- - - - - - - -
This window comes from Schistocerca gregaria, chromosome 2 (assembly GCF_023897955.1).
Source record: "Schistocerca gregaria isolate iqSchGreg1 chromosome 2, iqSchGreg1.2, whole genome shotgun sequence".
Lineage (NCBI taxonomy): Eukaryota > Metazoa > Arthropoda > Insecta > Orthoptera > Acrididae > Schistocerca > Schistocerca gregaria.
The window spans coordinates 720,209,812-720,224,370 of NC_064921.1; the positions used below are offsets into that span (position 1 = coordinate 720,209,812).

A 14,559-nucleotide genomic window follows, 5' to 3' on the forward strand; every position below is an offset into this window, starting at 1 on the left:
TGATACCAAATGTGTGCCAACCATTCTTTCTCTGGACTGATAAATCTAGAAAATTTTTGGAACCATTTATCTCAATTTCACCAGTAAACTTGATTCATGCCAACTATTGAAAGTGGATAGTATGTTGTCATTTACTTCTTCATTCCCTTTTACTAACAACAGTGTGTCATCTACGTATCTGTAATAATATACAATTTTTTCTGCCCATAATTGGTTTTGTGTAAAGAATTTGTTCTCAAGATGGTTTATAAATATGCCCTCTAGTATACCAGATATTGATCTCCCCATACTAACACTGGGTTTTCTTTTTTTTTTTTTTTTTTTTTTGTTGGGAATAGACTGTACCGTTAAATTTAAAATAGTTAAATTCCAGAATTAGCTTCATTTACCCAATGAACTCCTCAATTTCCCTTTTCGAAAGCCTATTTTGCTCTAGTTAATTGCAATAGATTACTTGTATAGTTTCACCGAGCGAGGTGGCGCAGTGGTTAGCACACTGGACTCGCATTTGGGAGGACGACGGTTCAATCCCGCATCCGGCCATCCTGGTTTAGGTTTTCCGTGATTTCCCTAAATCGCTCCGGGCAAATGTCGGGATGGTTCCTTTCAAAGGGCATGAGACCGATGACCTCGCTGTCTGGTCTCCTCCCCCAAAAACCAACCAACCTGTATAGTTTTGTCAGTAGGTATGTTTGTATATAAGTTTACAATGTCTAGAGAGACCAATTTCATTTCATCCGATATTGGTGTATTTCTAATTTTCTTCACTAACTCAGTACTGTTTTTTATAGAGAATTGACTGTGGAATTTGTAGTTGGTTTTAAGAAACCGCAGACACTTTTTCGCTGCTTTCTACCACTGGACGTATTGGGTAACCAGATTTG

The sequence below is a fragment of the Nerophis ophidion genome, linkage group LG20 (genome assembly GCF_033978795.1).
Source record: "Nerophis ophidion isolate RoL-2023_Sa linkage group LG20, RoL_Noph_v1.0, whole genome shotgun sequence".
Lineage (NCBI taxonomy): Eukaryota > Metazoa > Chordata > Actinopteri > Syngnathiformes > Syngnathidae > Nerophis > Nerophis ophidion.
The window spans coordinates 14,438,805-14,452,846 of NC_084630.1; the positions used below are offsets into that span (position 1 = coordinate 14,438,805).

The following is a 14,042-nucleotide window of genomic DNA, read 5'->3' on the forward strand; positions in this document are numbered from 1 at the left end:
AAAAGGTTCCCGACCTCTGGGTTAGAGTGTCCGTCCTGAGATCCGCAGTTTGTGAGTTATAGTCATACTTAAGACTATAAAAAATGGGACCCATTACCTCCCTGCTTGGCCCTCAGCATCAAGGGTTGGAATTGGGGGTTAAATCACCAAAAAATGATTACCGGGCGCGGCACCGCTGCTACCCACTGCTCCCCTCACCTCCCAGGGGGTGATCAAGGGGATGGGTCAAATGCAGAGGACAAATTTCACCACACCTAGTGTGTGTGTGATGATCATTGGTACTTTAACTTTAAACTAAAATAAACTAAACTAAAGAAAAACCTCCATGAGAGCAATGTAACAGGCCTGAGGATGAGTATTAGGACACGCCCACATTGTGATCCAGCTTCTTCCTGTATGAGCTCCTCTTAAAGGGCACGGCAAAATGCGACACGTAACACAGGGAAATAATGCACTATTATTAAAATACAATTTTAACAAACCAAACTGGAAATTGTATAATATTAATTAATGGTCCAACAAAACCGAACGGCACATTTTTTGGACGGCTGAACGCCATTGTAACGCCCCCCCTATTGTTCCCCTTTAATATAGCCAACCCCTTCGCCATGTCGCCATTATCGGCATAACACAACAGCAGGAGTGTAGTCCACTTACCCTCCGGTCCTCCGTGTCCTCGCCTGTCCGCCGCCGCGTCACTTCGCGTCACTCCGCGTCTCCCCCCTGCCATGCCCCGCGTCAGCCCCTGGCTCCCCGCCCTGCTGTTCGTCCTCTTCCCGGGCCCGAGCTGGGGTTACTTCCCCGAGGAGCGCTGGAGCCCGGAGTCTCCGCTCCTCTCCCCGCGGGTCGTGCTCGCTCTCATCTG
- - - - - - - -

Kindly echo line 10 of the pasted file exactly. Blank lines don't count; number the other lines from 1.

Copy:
The window spans coordinates 14,438,805-14,452,846 of NC_084630.1; the positions used below are offsets into that span (position 1 = coordinate 14,438,805).